I worry that MBS’s latest moves are part of a broader plan to encourage Israel to attack Lebanon. Hezbollah has emerged on the winning side in Syria, having backed President Bashar al Assad.
A political analyst with the Israeli daily Haaretz wrote the Saudis are trying to “move the battlefield with Iran from Syria to Lebanon, trying to get Israel to do Saudi Arabia’s dirty work.”
There’s a fierce debate within Israeli ruling circles as to whether and when to attack Lebanon. Israel already lost a war with Hezbollah in 2006. Hezbollah sank an Israeli naval ship and fired missiles into northern Israel. Today Hezbollah has a lot more missiles and troops battle hardened in Syria.
For the moment, Israeli officials are talking down the prospects for a full scale attack on Lebanon. But there’s no question that MBS machinations are causing severe tensions in the region.
As former CIA analyst Pillar told me, “The odds of war are greater now than a few months ago.”
If you want to see corruption and political chicanery American style, keep your eyes on former Trump National Security Advisor Michael Flynn. We already know that Flynn was on the Turkish payroll, and he tried to cut US support for Syrian Kurds, which reflected Turkish policy. Now the special counsel’s office has leaked Flynn’s possible connection to a $15 million plot to kidnap a prominent opponent of the Turkish government living in Pennsylvania and deliver him to Turkey. If pursued by the special counsel, the Flynn story will reveal a lot about Washington’s real inner workings.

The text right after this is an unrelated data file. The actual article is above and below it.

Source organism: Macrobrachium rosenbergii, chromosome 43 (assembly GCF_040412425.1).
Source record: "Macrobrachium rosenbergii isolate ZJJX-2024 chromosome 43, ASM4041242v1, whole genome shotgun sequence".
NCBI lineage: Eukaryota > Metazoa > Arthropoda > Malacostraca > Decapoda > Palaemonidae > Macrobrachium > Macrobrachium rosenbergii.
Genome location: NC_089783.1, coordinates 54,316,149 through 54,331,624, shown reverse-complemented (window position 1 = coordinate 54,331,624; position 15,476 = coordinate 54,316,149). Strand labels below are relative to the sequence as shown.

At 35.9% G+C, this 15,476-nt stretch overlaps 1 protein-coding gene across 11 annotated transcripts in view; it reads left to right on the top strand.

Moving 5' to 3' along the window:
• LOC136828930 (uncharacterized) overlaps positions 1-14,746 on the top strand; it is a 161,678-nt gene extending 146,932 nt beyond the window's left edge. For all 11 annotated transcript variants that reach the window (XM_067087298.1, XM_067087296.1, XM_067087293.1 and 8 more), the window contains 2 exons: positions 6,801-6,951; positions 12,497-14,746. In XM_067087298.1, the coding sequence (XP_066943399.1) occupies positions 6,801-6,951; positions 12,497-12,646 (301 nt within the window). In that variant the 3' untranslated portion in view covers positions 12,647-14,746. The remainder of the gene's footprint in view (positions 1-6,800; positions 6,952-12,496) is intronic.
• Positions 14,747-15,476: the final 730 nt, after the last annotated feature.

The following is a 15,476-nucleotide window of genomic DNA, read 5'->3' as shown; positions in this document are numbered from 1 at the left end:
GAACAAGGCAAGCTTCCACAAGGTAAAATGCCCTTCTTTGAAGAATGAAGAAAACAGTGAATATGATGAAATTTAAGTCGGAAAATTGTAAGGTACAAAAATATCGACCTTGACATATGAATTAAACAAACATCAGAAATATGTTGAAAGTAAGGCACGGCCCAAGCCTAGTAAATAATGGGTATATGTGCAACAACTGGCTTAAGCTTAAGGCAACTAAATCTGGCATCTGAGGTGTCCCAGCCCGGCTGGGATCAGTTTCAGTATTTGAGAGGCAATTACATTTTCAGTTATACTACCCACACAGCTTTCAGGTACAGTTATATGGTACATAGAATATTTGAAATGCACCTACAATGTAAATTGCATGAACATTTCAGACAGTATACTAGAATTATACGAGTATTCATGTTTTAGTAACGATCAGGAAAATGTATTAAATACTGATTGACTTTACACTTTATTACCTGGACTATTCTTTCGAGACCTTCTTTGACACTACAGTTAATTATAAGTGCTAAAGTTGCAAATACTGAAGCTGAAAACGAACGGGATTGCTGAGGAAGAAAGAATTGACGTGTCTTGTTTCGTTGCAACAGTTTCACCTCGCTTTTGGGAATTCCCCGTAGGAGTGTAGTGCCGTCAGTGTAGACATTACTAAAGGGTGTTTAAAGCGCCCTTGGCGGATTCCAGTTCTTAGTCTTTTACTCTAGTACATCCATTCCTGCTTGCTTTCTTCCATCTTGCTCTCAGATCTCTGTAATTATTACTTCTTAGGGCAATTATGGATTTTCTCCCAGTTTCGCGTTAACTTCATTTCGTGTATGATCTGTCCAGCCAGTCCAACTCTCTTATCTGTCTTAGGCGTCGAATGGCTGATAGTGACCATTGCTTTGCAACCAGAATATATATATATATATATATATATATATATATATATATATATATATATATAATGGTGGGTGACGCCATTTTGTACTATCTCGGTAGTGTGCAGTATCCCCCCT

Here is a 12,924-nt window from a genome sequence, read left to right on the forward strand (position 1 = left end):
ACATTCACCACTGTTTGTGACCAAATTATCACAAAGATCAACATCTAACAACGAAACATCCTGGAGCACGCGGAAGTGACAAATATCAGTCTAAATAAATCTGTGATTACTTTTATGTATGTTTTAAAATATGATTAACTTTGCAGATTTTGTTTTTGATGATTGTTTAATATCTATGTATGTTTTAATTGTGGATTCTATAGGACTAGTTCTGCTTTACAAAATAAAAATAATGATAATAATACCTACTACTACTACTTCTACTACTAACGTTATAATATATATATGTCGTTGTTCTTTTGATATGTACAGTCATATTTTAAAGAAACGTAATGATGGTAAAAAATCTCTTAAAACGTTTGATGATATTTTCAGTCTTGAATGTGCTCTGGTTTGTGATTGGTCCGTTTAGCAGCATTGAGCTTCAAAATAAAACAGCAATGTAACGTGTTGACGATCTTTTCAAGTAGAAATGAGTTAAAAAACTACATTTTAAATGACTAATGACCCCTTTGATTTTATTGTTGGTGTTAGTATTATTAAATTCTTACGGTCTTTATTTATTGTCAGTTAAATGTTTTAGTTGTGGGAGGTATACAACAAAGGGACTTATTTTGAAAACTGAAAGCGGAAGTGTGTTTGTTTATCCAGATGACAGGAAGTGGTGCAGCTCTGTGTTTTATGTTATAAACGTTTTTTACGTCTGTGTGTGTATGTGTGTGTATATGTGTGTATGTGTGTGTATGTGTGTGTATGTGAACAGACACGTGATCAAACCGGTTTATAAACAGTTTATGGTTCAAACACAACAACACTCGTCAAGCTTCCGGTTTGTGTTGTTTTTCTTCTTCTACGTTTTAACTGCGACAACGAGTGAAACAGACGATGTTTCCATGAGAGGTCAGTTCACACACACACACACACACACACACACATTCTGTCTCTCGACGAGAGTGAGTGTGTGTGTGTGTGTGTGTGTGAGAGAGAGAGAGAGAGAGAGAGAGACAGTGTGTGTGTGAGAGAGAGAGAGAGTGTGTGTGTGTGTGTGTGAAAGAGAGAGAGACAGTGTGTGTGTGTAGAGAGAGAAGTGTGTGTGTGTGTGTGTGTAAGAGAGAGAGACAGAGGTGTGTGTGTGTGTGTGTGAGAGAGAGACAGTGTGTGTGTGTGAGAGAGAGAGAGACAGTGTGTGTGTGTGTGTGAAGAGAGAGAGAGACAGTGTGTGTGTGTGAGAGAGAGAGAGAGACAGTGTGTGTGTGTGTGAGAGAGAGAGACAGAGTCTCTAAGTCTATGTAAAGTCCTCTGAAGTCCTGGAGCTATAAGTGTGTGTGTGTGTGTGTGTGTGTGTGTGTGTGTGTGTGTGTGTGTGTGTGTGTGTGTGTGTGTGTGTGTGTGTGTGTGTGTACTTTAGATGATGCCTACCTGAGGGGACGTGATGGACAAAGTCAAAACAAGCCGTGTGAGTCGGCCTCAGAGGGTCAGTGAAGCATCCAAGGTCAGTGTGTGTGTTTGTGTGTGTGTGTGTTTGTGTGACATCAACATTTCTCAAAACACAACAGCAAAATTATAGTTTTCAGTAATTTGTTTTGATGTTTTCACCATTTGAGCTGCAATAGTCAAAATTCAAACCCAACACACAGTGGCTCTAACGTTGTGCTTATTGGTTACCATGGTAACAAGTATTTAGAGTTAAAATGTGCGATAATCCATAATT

The prosecution in the nationally-covered Jose Ines Garcia Zarate case is asking for a First-Degree Murder verdict – which would imply that Garcia Zarate planned the shooting of Kate Steinle in advance.
Rumors about the jury instructions, which Judge Samuel Feng will deliver Monday, have been flying around the last two days. Alex Bastian, the spokesperson for DA George Gascon, told me only that “the jury will be instructed on multiple theories of homicide.” But Matt Gonzalez, attorney for Garcia Zarate, confirmed that the prosecution is asking the judge to instruct the jury on First Degree Murder.
“They go deeper and deeper into a theory that can’t be proved,” Gonzalez told me.
Deputy District Attorney Diana Garcia has sought to prove that the defendant knew he was firing the gun in the direction of Kate Steinle, who was killed after the bullet ricocheted off the concrete at Pier 14.
But she has introduced no evidence to suggest that Garcia Zarate knew Steinle, had malice toward her, or planned the killing.
In fact, when the jury saw selected parts of the police interrogation of the homeless immigrant, there was no indication that Garcia Zarate had planned to shoot anyone.
At one point, he indicated that the gun discharged and he threw it in the bay so it would stop firing. At another point, the clearly disoriented man who had been up all night facing interrogators, said he was aiming at a seal – which is impossible since the pier is too high above the water for marine mammals to reach it.
The defense argues that Garcia Zarate picked up the gun, which was wrapped in a shirt or some other cloth, and it discharged by accident. Numerous defense witnesses have said it would be impossible to plan a ricochet shot.
Police witnesses have said that it’s possible Garcia Zarate found the gun somewhere else on the waterfront, put it in his pocket, and carried it to the pier. But they never tested his clothes or his jacket pockets for gunshot residue.
First Degree Murder is usually reserved for the most serious homicides, cases in which the defendant is charged with carefully planning a premeditated killing.
Even a Second-Degree Murder charge requires the prosecution to prove that the defendant intended to kill the victim or had no concern for the loss of human life.
So unless there is some new interpretation of the evidence that the prosecutor can deliver in closing arguments, it’s hard to see why she would got for a charge that requires a huge group of assumptions that were never part of the trial.
The jury instructions, which Judge Samuel Feng will deliver Monday, tell the six men and six women who will decide Garcia Zarate’s fate what the law is and how it applies to this case.